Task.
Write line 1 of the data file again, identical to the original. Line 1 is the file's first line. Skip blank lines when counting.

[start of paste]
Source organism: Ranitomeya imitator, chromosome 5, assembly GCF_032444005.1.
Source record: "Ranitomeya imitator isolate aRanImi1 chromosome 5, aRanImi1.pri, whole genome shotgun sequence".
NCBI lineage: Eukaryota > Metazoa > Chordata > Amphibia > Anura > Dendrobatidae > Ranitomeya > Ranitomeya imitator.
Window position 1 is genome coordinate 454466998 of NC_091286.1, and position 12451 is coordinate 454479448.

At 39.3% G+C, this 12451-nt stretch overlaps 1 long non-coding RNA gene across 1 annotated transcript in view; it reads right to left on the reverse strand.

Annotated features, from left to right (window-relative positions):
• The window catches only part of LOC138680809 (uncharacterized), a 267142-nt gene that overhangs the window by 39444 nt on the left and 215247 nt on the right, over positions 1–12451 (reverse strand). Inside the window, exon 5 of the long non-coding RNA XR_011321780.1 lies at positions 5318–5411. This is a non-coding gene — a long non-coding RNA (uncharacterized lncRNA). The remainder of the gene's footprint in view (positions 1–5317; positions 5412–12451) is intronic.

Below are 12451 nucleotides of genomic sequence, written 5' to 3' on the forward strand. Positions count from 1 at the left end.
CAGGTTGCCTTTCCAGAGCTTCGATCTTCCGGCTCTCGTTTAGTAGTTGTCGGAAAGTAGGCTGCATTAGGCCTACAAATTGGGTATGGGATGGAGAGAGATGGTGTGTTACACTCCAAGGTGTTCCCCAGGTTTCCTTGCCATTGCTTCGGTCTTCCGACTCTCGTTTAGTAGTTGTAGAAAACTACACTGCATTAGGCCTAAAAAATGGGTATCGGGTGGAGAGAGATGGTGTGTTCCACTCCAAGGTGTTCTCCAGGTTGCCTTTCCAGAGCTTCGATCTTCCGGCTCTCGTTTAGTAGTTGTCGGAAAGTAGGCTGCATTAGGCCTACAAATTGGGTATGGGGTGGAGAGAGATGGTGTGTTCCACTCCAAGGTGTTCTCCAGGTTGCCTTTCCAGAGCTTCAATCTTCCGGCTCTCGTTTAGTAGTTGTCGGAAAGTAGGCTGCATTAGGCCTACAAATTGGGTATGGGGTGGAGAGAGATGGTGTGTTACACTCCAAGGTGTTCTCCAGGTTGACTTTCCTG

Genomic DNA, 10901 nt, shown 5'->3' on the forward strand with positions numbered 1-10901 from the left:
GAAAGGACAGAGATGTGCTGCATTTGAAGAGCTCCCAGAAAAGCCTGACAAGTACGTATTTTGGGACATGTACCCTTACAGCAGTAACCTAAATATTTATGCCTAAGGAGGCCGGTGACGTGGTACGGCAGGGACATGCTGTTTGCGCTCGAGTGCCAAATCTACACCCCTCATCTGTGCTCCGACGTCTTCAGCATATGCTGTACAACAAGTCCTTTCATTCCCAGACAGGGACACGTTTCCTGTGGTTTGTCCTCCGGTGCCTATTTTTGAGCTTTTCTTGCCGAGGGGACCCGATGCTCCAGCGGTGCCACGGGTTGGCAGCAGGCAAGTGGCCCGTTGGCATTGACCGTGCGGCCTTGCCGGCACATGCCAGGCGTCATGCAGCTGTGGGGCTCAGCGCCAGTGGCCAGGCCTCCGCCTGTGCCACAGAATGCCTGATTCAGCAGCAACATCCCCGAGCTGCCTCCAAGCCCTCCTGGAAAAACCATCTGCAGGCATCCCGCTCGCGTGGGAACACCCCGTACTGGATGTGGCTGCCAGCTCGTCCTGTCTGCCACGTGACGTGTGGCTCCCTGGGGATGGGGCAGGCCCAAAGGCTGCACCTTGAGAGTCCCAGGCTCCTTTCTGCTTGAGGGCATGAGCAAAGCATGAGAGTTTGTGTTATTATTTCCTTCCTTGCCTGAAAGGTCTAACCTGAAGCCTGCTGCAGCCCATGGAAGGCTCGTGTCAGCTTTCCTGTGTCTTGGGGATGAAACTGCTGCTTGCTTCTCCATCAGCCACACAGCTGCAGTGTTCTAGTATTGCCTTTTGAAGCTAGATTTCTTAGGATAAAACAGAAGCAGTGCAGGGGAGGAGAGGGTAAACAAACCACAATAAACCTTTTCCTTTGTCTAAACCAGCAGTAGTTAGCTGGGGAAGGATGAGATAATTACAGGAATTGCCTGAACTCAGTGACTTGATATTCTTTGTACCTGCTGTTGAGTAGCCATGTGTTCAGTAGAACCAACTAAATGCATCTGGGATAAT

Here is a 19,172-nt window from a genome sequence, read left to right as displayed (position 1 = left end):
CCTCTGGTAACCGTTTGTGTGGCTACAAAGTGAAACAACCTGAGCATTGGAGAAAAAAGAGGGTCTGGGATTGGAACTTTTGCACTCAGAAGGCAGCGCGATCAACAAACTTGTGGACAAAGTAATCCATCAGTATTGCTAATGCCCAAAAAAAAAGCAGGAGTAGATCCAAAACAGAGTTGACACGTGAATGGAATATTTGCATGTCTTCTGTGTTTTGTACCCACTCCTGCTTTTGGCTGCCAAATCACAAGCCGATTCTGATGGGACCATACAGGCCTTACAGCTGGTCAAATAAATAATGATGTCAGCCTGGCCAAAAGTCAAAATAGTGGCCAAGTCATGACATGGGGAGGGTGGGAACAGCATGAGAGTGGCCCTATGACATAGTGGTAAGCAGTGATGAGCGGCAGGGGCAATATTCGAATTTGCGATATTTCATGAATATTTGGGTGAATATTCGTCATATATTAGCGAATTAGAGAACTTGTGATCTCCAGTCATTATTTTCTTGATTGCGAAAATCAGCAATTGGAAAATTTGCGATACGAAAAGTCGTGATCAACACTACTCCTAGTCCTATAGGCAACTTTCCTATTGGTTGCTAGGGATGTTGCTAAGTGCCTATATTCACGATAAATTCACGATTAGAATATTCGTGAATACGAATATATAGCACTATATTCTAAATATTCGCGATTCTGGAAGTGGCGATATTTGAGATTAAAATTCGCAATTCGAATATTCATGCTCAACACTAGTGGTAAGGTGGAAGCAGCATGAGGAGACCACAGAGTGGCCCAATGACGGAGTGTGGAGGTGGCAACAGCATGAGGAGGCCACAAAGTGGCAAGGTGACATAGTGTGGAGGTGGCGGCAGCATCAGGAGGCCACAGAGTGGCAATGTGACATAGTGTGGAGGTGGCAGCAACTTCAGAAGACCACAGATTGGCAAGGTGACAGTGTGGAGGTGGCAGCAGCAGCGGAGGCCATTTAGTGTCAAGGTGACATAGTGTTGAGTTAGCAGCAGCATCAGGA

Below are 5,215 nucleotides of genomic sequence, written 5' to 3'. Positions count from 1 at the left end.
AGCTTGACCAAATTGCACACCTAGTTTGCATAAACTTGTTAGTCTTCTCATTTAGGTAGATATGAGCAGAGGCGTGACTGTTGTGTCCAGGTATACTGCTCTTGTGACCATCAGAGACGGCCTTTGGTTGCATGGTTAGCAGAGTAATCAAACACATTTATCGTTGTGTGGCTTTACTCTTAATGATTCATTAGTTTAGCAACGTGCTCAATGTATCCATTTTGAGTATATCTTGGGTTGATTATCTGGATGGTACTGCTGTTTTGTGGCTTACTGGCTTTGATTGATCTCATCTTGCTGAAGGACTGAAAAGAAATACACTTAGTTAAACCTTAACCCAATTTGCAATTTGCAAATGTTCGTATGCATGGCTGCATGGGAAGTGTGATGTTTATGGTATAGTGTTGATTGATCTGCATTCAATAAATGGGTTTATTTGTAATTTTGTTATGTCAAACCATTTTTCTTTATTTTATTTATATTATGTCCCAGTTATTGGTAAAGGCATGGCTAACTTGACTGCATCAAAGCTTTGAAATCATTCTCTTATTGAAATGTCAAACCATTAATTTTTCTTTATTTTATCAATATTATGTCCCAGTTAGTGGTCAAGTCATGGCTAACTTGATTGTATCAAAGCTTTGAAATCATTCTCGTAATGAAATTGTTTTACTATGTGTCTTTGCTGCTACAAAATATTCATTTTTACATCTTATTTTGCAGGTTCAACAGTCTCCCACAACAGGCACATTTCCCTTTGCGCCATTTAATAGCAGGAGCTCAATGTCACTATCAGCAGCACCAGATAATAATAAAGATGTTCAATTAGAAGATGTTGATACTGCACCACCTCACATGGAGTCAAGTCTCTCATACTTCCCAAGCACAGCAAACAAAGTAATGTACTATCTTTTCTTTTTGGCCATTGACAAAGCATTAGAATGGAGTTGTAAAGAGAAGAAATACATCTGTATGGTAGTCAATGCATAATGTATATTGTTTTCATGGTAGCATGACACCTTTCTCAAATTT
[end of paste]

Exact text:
Source organism: Ranitomeya imitator, chromosome 5, assembly GCF_032444005.1.